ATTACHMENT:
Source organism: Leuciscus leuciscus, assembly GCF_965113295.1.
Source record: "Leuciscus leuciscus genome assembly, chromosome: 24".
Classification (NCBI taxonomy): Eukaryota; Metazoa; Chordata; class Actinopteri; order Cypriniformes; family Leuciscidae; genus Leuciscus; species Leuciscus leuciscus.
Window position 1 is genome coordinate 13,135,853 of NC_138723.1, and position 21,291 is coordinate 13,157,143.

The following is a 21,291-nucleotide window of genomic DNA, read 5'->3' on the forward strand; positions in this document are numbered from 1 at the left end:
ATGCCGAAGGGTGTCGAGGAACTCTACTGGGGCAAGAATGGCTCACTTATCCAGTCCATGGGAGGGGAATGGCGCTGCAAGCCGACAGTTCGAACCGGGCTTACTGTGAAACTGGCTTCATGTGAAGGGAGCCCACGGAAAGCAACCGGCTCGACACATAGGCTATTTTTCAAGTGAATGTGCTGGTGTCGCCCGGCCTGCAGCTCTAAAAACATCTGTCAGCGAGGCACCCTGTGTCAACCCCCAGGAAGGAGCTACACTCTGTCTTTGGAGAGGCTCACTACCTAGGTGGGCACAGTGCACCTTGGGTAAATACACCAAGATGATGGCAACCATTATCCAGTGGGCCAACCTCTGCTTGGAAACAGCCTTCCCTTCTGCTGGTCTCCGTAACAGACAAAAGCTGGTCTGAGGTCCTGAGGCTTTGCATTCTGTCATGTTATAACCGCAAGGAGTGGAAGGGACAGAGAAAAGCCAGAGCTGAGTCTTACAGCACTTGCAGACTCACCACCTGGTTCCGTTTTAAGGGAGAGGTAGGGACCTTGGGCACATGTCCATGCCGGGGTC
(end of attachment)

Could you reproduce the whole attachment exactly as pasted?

Source organism: Leuciscus leuciscus, assembly GCF_965113295.1.
Source record: "Leuciscus leuciscus genome assembly, chromosome: 24".
Classification (NCBI taxonomy): Eukaryota; Metazoa; Chordata; class Actinopteri; order Cypriniformes; family Leuciscidae; genus Leuciscus; species Leuciscus leuciscus.
Window position 1 is genome coordinate 13,135,853 of NC_138723.1, and position 21,291 is coordinate 13,157,143.

The following is a 21,291-nucleotide window of genomic DNA, read 5'->3' on the forward strand; positions in this document are numbered from 1 at the left end:
ATGCCGAAGGGTGTCGAGGAACTCTACTGGGGCAAGAATGGCTCACTTATCCAGTCCATGGGAGGGGAATGGCGCTGCAAGCCGACAGTTCGAACCGGGCTTACTGTGAAACTGGCTTCATGTGAAGGGAGCCCACGGAAAGCAACCGGCTCGACACATAGGCTATTTTTCAAGTGAATGTGCTGGTGTCGCCCGGCCTGCAGCTCTAAAAACATCTGTCAGCGAGGCACCCTGTGTCAACCCCCAGGAAGGAGCTACACTCTGTCTTTGGAGAGGCTCACTACCTAGGTGGGCACAGTGCACCTTGGGTAAATACACCAAGATGATGGCAACCATTATCCAGTGGGCCAACCTCTGCTTGGAAACAGCCTTCCCTTCTGCTGGTCTCCGTAACAGACAAAAGCTGGTCTGAGGTCCTGAGGCTTTGCATTCTGTCATGTTATAACCGCAAGGAGTGGAAGGGACAGAGAAAAGCCAGAGCTGAGTCTTACAGCACTTGCAGACTCACCACCTGGTTCCGTTTTAAGGGAGAGGTAGGGACCTTGGGCACATGTCCATGCCGGGGTC